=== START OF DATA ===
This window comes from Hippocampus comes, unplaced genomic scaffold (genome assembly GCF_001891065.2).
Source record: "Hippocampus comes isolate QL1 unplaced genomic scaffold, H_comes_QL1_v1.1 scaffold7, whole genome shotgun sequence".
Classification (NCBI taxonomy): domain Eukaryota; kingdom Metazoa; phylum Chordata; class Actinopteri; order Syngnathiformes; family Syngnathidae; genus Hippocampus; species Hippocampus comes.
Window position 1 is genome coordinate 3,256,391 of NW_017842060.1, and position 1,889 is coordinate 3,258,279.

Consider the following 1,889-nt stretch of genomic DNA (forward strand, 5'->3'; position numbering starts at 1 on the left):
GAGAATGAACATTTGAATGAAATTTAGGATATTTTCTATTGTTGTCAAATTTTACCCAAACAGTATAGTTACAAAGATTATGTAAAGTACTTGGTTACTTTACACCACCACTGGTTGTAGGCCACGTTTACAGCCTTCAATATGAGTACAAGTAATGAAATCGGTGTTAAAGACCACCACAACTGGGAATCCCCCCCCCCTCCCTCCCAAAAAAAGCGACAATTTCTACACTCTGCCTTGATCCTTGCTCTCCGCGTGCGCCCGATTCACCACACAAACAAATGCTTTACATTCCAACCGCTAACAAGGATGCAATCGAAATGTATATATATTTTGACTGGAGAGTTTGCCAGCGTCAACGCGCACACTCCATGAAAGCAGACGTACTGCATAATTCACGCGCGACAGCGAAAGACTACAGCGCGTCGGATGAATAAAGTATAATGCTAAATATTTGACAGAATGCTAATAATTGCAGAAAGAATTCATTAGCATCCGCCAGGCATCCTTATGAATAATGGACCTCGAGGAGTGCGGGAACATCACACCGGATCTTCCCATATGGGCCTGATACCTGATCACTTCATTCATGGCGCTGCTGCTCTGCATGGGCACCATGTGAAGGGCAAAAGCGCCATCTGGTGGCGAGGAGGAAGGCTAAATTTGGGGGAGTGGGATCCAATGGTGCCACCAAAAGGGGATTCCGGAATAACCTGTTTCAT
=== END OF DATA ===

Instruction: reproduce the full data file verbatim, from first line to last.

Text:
This window comes from Hippocampus comes, unplaced genomic scaffold (genome assembly GCF_001891065.2).
Source record: "Hippocampus comes isolate QL1 unplaced genomic scaffold, H_comes_QL1_v1.1 scaffold7, whole genome shotgun sequence".
Classification (NCBI taxonomy): domain Eukaryota; kingdom Metazoa; phylum Chordata; class Actinopteri; order Syngnathiformes; family Syngnathidae; genus Hippocampus; species Hippocampus comes.
Window position 1 is genome coordinate 3,256,391 of NW_017842060.1, and position 1,889 is coordinate 3,258,279.

Consider the following 1,889-nt stretch of genomic DNA (forward strand, 5'->3'; position numbering starts at 1 on the left):
GAGAATGAACATTTGAATGAAATTTAGGATATTTTCTATTGTTGTCAAATTTTACCCAAACAGTATAGTTACAAAGATTATGTAAAGTACTTGGTTACTTTACACCACCACTGGTTGTAGGCCACGTTTACAGCCTTCAATATGAGTACAAGTAATGAAATCGGTGTTAAAGACCACCACAACTGGGAATCCCCCCCCCCTCCCTCCCAAAAAAAGCGACAATTTCTACACTCTGCCTTGATCCTTGCTCTCCGCGTGCGCCCGATTCACCACACAAACAAATGCTTTACATTCCAACCGCTAACAAGGATGCAATCGAAATGTATATATATTTTGACTGGAGAGTTTGCCAGCGTCAACGCGCACACTCCATGAAAGCAGACGTACTGCATAATTCACGCGCGACAGCGAAAGACTACAGCGCGTCGGATGAATAAAGTATAATGCTAAATATTTGACAGAATGCTAATAATTGCAGAAAGAATTCATTAGCATCCGCCAGGCATCCTTATGAATAATGGACCTCGAGGAGTGCGGGAACATCACACCGGATCTTCCCATATGGGCCTGATACCTGATCACTTCATTCATGGCGCTGCTGCTCTGCATGGGCACCATGTGAAGGGCAAAAGCGCCATCTGGTGGCGAGGAGGAAGGCTAAATTTGGGGGAGTGGGATCCAATGGTGCCACCAAAAGGGGATTCCGGAATAACCTGTTTCAT